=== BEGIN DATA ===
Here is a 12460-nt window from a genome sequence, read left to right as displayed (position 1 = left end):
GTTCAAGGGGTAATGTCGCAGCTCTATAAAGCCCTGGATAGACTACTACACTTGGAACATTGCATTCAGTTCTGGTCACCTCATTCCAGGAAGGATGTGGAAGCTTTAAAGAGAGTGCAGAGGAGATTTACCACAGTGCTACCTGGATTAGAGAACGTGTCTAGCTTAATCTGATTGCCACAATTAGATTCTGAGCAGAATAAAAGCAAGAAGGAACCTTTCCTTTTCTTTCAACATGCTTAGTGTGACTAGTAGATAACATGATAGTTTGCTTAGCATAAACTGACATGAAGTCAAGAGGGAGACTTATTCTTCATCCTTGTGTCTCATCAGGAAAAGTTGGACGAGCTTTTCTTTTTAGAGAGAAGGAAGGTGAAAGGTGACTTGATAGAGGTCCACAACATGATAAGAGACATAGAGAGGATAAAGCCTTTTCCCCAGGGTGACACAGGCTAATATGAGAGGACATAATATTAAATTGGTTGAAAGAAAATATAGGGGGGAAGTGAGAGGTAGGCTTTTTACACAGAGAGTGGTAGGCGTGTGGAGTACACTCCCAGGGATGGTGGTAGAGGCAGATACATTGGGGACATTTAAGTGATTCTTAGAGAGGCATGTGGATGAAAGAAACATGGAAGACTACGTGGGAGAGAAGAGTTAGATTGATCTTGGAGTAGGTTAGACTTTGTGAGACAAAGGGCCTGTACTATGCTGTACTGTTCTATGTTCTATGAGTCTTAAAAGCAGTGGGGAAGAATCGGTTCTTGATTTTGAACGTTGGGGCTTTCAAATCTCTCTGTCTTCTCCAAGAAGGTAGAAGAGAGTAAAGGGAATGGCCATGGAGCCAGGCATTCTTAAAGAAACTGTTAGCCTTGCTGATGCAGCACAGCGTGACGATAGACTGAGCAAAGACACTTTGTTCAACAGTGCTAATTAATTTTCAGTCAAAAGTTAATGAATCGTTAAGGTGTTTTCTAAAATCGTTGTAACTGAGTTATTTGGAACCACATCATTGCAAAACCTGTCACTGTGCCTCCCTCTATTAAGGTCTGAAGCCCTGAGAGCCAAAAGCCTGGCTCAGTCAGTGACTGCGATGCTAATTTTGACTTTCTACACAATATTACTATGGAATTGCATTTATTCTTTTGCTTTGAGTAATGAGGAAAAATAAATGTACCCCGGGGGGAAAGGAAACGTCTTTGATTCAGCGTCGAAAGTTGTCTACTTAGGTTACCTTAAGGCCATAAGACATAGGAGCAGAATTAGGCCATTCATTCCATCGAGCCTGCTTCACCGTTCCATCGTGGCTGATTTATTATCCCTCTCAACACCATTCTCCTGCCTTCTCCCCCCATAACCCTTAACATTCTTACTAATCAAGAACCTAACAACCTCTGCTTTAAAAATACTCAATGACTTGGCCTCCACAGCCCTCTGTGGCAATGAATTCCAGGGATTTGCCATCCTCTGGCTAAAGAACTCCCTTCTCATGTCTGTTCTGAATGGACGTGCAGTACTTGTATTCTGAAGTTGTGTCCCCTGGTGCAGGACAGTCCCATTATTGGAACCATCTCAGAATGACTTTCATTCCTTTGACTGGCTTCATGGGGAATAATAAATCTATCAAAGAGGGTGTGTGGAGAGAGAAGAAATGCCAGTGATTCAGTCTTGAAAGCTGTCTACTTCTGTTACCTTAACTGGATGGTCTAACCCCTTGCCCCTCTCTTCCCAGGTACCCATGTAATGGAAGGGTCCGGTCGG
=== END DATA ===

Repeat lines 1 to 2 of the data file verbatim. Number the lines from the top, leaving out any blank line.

Here is a 12460-nt window from a genome sequence, read left to right as displayed (position 1 = left end):
GTTCAAGGGGTAATGTCGCAGCTCTATAAAGCCCTGGATAGACTACTACACTTGGAACATTGCATTCAGTTCTGGTCACCTCATTCCAGGAAGGATGTGGAAGCTTTAAAGAGAGTGCAGAGGAGATTTACCACAGTGCTACCTGGATTAGAGAACGTGTCTAGCTTAATCTGATTGCCACAATTAGATTCTGAGCAGAATAAAAGCAAGAAGGAACCTTTCCTTTTCTTTCAACATGCTTAGTGTGACTAGTAGATAACATGATAGTTTGCTTAGCATAAACTGACATGAAGTCAAGAGGGAGACTTATTCTTCATCCTTGTGTCTCATCAGGAAAAGTTGGACGAGCTTTTCTTTTTAGAGAGAAGGAAGGTGAAAGGTGACTTGATAGAGGTCCACAACATGATAAGAGACATAGAGAGGATAAAGCCTTTTCCCCAGGGTGACACAGGCTAATATGAGAGGACATAATATTAAATTGGTTGAAAGAAAATATAGGGGGGAAGTGAGAGGTAGGCTTTTTACACAGAGAGTGGTAGGCGTGTGGAGTACACTCCCAGGGATGGTGGTAGAGGCAGATACATTGGGGACATTTAAGTGATTCTTAGAGAGGCATGTGGATGAAAGAAACATGGAAGACTACGTGGGAGAGAAGAGTTAGATTGATCTTGGAGTAGGTTAGACTTTGTGAGACAAAGGGCCTGTACTATGCTGTACTGTTCTATGTTCTATGAGTCTTAAAAGCAGTGGGGAAGAATCGGTTCTTGATTTTGAACGTTGGGGCTTTCAAATCTCTCTGTCTTCTCCAAGAAGGTAGAAGAGAGTAAAGGGAATGGCCATGGAGCCAGGCATTCTTAAAGAAACTGTTAGCCTTGCTGATGCAGCACAGCGTGACGATAGACTGAGCAAAGACACTTTGTTCAACAGTGCTAATTAATTTTCAGTCAAAAGTTAATGAATCGTTAAGGTGTTTTCTAAAATCGTTGTAACTGAGTTATTTGGAACCACATCATTGCAAAACCTGTCACTGTGCCTCCCTCTATTAAGGTCTGAAGCCCTGAGAGCCAAAAGCCTGGCTCAGTCAGTGACTGCGATGCTAATTTTGACTTTCTACACAATATTACTATGGAATTGCATTTATTCTTTTGCTTTGAGTAATGAGGAAAAATAAATGTACCCCGGGGGGAAAGGAAACGTCTTTGATTCAGCGTCGAAAGTTGTCTACTTAGGTTACCTTAAGGCCATAAGACATAGGAGCAGAATTAGGCCATTCATTCCATCGAGCCTGCTTCACCGTTCCATCGTGGCTGATTTATTATCCCTCTCAACACCATTCTCCTGCCTTCTCCCCCCATAACCCTTAACATTCTTACTAATCAAGAACCTAACAACCTCTGCTTTAAAAATACTCAATGACTTGGCCTCCACAGCCCTCTGTGGCAATGAATTCCAGGGATTTGCCATCCTCTGGCTAAAGAACTCCCTTCTCATGTCTGTTCTGAATGGACGTGCAGTACTTGTATTCTGAAGTTGTGTCCCCTGGTGCAGGACAGTCCCATTATTGGAACCATCTCAGAATGACTTTCATTCCTTTGACTGGCTTCATGGGGAATAATAAATCTATCAAAGAGGGTGTGTGGAGAGAGAAGAAATGCCAGTGATTCAGTCTTGAAAGCTGTCTACTTCTGTTACCTTAACTGGATGGTCTAACCCCTTGCCCCTCTCTTCCCAGGTACCCATGTAATGGAAGGGTCCGGTCGG